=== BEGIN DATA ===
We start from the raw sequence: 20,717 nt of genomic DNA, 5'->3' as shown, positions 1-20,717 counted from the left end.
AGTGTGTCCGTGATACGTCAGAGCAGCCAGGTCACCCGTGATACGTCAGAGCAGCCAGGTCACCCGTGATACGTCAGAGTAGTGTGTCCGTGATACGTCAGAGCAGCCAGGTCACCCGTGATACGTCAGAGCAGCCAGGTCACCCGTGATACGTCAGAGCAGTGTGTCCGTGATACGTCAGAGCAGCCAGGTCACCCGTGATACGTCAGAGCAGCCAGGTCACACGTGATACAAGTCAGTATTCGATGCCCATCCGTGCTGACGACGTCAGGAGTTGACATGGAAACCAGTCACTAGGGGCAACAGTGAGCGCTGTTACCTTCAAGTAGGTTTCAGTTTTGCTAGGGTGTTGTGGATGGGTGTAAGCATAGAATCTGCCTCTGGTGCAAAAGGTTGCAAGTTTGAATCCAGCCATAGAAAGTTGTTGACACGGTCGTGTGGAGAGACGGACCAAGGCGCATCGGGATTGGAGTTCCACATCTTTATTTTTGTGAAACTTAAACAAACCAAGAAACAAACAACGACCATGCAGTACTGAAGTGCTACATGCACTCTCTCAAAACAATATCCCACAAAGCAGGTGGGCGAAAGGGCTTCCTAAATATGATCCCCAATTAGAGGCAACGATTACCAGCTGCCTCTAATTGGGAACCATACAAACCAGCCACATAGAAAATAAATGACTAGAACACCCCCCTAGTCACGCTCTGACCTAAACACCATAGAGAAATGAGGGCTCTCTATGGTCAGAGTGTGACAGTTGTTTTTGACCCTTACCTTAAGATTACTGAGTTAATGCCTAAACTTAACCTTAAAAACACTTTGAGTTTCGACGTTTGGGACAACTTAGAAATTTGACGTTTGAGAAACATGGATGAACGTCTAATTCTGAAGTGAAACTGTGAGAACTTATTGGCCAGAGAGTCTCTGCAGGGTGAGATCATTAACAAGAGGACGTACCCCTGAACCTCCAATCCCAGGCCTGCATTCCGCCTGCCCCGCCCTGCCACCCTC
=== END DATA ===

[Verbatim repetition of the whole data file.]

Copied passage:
We start from the raw sequence: 20,717 nt of genomic DNA, 5'->3' as shown, positions 1-20,717 counted from the left end.
AGTGTGTCCGTGATACGTCAGAGCAGCCAGGTCACCCGTGATACGTCAGAGCAGCCAGGTCACCCGTGATACGTCAGAGTAGTGTGTCCGTGATACGTCAGAGCAGCCAGGTCACCCGTGATACGTCAGAGCAGCCAGGTCACCCGTGATACGTCAGAGCAGTGTGTCCGTGATACGTCAGAGCAGCCAGGTCACCCGTGATACGTCAGAGCAGCCAGGTCACACGTGATACAAGTCAGTATTCGATGCCCATCCGTGCTGACGACGTCAGGAGTTGACATGGAAACCAGTCACTAGGGGCAACAGTGAGCGCTGTTACCTTCAAGTAGGTTTCAGTTTTGCTAGGGTGTTGTGGATGGGTGTAAGCATAGAATCTGCCTCTGGTGCAAAAGGTTGCAAGTTTGAATCCAGCCATAGAAAGTTGTTGACACGGTCGTGTGGAGAGACGGACCAAGGCGCATCGGGATTGGAGTTCCACATCTTTATTTTTGTGAAACTTAAACAAACCAAGAAACAAACAACGACCATGCAGTACTGAAGTGCTACATGCACTCTCTCAAAACAATATCCCACAAAGCAGGTGGGCGAAAGGGCTTCCTAAATATGATCCCCAATTAGAGGCAACGATTACCAGCTGCCTCTAATTGGGAACCATACAAACCAGCCACATAGAAAATAAATGACTAGAACACCCCCCTAGTCACGCTCTGACCTAAACACCATAGAGAAATGAGGGCTCTCTATGGTCAGAGTGTGACAGTTGTTTTTGACCCTTACCTTAAGATTACTGAGTTAATGCCTAAACTTAACCTTAAAAACACTTTGAGTTTCGACGTTTGGGACAACTTAGAAATTTGACGTTTGAGAAACATGGATGAACGTCTAATTCTGAAGTGAAACTGTGAGAACTTATTGGCCAGAGAGTCTCTGCAGGGTGAGATCATTAACAAGAGGACGTACCCCTGAACCTCCAATCCCAGGCCTGCATTCCGCCTGCCCCGCCCTGCCACCCTC